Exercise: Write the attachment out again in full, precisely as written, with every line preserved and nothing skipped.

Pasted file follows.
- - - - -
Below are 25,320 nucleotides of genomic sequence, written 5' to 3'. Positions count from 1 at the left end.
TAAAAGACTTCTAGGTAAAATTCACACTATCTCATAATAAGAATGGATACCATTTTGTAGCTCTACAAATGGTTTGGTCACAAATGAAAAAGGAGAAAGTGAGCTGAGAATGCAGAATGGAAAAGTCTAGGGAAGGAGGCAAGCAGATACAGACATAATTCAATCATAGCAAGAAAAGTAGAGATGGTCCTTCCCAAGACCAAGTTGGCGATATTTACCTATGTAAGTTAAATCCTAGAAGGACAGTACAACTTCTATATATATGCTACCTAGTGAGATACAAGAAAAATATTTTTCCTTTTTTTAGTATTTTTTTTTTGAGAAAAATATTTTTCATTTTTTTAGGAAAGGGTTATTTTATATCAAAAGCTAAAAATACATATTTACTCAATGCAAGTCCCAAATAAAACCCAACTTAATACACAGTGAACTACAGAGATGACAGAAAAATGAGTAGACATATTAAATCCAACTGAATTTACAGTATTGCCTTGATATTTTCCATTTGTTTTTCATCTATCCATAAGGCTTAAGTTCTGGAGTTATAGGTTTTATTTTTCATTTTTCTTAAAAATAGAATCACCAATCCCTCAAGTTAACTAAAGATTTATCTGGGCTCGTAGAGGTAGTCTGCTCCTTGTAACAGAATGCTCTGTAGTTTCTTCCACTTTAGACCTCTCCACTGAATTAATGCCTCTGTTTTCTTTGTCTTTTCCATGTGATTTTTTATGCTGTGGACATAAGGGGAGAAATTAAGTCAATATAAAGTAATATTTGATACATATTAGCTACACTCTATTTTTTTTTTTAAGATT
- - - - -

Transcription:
Below are 25,320 nucleotides of genomic sequence, written 5' to 3'. Positions count from 1 at the left end.
TAAAAGACTTCTAGGTAAAATTCACACTATCTCATAATAAGAATGGATACCATTTTGTAGCTCTACAAATGGTTTGGTCACAAATGAAAAAGGAGAAAGTGAGCTGAGAATGCAGAATGGAAAAGTCTAGGGAAGGAGGCAAGCAGATACAGACATAATTCAATCATAGCAAGAAAAGTAGAGATGGTCCTTCCCAAGACCAAGTTGGCGATATTTACCTATGTAAGTTAAATCCTAGAAGGACAGTACAACTTCTATATATATGCTACCTAGTGAGATACAAGAAAAATATTTTTCCTTTTTTTAGTATTTTTTTTTTGAGAAAAATATTTTTCATTTTTTTAGGAAAGGGTTATTTTATATCAAAAGCTAAAAATACATATTTACTCAATGCAAGTCCCAAATAAAACCCAACTTAATACACAGTGAACTACAGAGATGACAGAAAAATGAGTAGACATATTAAATCCAACTGAATTTACAGTATTGCCTTGATATTTTCCATTTGTTTTTCATCTATCCATAAGGCTTAAGTTCTGGAGTTATAGGTTTTATTTTTCATTTTTCTTAAAAATAGAATCACCAATCCCTCAAGTTAACTAAAGATTTATCTGGGCTCGTAGAGGTAGTCTGCTCCTTGTAACAGAATGCTCTGTAGTTTCTTCCACTTTAGACCTCTCCACTGAATTAATGCCTCTGTTTTCTTTGTCTTTTCCATGTGATTTTTTATGCTGTGGACATAAGGGGAGAAATTAAGTCAATATAAAGTAATATTTGATACATATTAGCTACACTCTATTTTTTTTTTTAAGATT